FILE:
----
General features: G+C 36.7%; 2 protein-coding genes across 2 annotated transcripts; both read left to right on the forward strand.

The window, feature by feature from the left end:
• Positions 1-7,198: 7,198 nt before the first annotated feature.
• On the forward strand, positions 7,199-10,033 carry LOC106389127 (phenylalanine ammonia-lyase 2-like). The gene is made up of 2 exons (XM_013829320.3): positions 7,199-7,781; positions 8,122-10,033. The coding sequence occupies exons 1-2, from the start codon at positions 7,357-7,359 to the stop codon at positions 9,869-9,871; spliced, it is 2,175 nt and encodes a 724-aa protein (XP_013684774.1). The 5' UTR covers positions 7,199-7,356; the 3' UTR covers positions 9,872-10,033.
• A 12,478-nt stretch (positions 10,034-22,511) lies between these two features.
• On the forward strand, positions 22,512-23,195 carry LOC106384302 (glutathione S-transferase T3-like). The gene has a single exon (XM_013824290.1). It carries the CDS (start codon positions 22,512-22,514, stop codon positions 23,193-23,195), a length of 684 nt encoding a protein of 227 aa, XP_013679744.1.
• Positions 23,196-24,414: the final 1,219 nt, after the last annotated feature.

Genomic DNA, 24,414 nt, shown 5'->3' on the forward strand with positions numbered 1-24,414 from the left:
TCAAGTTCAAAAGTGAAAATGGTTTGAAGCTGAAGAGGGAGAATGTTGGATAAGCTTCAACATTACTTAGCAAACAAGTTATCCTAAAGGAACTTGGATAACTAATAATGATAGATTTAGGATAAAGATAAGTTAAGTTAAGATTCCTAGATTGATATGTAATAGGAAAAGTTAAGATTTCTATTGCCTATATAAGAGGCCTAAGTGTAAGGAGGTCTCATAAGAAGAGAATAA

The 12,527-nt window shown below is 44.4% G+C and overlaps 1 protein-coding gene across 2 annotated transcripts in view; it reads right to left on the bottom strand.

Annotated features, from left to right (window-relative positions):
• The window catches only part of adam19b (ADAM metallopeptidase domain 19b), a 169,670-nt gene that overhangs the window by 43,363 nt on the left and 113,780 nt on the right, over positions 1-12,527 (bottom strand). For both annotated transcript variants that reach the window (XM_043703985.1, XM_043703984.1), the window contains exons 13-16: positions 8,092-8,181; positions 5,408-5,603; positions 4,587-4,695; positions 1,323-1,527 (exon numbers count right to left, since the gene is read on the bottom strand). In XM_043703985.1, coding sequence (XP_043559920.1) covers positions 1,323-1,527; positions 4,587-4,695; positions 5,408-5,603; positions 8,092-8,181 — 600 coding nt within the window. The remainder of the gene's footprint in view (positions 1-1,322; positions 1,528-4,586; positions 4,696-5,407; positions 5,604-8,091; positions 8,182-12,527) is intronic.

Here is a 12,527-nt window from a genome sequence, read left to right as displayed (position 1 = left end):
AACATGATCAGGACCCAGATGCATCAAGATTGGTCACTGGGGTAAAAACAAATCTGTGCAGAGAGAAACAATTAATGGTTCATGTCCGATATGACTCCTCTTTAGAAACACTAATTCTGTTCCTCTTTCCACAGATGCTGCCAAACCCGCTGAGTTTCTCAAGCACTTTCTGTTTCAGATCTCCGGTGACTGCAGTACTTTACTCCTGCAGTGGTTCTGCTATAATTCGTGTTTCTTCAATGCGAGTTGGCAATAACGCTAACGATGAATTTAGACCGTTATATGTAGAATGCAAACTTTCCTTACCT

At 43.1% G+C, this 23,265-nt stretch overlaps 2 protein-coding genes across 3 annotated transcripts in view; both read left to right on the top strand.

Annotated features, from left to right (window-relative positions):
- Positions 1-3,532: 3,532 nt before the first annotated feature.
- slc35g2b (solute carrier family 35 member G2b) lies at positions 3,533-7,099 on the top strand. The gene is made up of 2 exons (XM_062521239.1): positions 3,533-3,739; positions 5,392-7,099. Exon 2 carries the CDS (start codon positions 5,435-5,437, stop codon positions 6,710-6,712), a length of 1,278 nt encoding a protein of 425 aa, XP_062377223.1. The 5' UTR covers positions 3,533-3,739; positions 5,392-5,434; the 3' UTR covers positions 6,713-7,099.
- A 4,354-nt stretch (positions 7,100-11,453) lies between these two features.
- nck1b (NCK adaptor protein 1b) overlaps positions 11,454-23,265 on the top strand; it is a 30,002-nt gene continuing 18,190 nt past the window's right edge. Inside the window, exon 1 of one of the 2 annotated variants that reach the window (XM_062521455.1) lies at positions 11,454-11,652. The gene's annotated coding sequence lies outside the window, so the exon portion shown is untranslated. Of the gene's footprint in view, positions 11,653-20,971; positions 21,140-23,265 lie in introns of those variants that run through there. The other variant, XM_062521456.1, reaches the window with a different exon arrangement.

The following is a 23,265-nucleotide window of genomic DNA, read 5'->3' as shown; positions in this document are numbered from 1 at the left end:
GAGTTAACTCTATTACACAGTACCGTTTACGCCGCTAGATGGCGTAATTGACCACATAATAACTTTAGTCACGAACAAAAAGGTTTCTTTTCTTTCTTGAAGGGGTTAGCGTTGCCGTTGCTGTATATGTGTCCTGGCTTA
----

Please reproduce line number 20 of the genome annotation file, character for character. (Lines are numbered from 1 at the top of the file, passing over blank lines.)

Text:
- nck1b (NCK adaptor protein 1b) overlaps positions 11,454-23,265 on the top strand; it is a 30,002-nt gene continuing 18,190 nt past the window's right edge. Inside the window, exon 1 of one of the 2 annotated variants that reach the window (XM_062521455.1) lies at positions 11,454-11,652. The gene's annotated coding sequence lies outside the window, so the exon portion shown is untranslated. Of the gene's footprint in view, positions 11,653-20,971; positions 21,140-23,265 lie in introns of those variants that run through there. The other variant, XM_062521456.1, reaches the window with a different exon arrangement.